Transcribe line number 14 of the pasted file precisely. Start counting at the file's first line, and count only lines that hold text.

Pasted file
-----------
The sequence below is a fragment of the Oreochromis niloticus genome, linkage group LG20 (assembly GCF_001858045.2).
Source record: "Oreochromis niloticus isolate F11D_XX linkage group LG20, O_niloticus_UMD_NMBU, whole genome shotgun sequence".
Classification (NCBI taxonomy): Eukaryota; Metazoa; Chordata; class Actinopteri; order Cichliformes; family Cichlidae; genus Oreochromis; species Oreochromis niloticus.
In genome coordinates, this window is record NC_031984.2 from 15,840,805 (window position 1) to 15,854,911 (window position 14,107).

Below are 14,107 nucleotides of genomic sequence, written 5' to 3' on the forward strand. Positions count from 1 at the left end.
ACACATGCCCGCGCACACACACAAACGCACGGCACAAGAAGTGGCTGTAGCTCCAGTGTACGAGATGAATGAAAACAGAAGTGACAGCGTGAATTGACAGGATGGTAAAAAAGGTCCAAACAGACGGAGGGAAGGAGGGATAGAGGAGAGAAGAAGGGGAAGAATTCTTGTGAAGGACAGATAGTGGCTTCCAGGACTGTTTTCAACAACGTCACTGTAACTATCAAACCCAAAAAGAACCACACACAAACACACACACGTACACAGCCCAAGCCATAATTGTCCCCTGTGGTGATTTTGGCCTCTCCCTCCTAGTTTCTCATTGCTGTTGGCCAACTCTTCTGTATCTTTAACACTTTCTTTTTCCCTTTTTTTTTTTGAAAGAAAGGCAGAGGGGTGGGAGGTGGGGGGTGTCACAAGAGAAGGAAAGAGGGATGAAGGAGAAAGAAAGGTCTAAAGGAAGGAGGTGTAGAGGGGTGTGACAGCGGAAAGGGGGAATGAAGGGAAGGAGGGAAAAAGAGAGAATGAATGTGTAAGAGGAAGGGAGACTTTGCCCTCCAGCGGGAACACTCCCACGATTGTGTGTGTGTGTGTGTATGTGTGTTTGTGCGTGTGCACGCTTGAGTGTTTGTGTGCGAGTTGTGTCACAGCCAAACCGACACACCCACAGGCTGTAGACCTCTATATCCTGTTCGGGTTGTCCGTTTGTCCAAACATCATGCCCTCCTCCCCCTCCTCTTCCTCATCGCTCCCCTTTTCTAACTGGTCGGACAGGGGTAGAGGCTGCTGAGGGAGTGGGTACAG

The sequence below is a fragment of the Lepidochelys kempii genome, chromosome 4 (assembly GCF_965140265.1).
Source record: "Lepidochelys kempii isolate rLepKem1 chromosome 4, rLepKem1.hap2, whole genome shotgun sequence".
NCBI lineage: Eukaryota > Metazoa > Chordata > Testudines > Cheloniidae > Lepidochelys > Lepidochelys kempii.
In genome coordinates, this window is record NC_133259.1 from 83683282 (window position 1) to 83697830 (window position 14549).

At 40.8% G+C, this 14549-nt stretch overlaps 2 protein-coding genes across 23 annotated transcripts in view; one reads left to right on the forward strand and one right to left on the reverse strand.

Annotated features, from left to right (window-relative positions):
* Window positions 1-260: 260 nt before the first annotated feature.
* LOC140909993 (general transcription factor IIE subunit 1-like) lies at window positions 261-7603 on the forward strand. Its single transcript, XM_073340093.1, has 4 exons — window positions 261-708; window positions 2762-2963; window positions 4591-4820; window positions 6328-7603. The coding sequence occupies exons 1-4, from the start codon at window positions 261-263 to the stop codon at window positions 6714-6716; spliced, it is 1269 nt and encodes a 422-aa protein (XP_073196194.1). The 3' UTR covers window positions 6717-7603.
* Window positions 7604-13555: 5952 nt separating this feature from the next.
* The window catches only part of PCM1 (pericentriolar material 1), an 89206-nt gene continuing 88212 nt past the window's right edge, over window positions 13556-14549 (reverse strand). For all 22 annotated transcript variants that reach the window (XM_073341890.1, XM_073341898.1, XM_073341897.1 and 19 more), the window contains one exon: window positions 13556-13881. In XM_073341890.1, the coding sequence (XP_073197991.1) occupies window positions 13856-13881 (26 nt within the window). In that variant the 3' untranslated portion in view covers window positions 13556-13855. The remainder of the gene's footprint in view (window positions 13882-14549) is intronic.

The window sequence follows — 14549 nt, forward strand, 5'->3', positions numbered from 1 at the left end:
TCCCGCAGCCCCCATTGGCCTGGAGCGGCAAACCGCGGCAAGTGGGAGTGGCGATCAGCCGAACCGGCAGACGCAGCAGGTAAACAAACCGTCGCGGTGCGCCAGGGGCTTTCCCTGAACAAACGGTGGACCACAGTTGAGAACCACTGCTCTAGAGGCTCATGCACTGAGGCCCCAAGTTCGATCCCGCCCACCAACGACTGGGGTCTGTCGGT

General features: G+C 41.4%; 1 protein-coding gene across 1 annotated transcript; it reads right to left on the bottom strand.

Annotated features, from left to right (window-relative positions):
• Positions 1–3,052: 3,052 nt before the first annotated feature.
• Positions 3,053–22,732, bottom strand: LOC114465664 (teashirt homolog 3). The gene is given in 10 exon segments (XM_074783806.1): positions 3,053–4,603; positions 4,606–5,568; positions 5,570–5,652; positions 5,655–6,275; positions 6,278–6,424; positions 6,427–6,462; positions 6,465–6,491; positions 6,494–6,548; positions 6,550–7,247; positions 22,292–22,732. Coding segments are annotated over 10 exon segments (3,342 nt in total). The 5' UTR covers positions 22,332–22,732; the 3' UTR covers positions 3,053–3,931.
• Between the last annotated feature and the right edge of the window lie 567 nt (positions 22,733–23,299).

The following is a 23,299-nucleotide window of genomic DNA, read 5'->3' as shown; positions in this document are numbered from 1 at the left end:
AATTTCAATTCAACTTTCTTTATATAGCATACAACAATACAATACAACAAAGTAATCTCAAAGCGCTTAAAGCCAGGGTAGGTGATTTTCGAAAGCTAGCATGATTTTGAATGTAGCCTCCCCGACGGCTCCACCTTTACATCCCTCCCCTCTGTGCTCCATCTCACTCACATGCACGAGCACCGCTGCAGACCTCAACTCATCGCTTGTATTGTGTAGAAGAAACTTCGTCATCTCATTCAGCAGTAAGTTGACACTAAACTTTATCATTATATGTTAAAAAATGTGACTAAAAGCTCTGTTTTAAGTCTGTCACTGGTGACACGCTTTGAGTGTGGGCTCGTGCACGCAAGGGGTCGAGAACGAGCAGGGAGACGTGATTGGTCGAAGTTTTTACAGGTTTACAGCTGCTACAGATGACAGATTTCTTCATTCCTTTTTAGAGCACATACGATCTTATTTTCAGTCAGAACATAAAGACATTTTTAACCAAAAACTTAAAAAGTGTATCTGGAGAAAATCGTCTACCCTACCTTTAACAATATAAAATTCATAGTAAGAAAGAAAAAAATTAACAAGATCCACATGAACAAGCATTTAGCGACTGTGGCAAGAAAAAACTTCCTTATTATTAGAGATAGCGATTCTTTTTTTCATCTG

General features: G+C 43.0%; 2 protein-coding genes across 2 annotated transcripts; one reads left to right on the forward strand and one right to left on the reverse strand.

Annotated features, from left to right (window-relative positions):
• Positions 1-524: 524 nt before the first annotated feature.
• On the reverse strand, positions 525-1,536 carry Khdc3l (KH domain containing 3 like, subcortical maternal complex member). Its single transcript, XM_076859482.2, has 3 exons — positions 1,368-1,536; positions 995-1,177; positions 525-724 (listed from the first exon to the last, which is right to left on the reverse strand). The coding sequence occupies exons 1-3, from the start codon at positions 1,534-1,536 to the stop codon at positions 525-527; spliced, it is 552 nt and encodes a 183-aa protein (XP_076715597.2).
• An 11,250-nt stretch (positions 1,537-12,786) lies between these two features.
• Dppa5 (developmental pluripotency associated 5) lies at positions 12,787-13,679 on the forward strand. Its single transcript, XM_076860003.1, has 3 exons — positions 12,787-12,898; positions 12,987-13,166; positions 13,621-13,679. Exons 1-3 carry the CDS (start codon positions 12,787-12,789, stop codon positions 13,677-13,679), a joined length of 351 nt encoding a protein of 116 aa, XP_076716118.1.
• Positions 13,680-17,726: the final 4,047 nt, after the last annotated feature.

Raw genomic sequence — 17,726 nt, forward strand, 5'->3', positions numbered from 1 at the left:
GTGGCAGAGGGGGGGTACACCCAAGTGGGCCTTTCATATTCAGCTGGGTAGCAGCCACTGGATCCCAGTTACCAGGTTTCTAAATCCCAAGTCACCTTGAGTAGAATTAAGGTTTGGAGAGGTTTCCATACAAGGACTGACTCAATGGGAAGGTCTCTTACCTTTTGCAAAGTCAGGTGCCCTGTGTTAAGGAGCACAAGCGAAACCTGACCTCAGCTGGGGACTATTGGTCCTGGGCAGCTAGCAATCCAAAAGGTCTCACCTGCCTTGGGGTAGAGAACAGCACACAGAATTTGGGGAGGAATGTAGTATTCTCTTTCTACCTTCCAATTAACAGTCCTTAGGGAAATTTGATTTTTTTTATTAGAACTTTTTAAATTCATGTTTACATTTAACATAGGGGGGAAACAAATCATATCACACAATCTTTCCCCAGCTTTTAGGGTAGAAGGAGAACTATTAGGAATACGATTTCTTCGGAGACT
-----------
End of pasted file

* LOC140909993 (general transcription factor IIE subunit 1-like) lies at window positions 261-7603 on the forward strand. Its single transcript, XM_073340093.1, has 4 exons — window positions 261-708; window positions 2762-2963; window positions 4591-4820; window positions 6328-7603. The coding sequence occupies exons 1-4, from the start codon at window positions 261-263 to the stop codon at window positions 6714-6716; spliced, it is 1269 nt and encodes a 422-aa protein (XP_073196194.1). The 3' UTR covers window positions 6717-7603.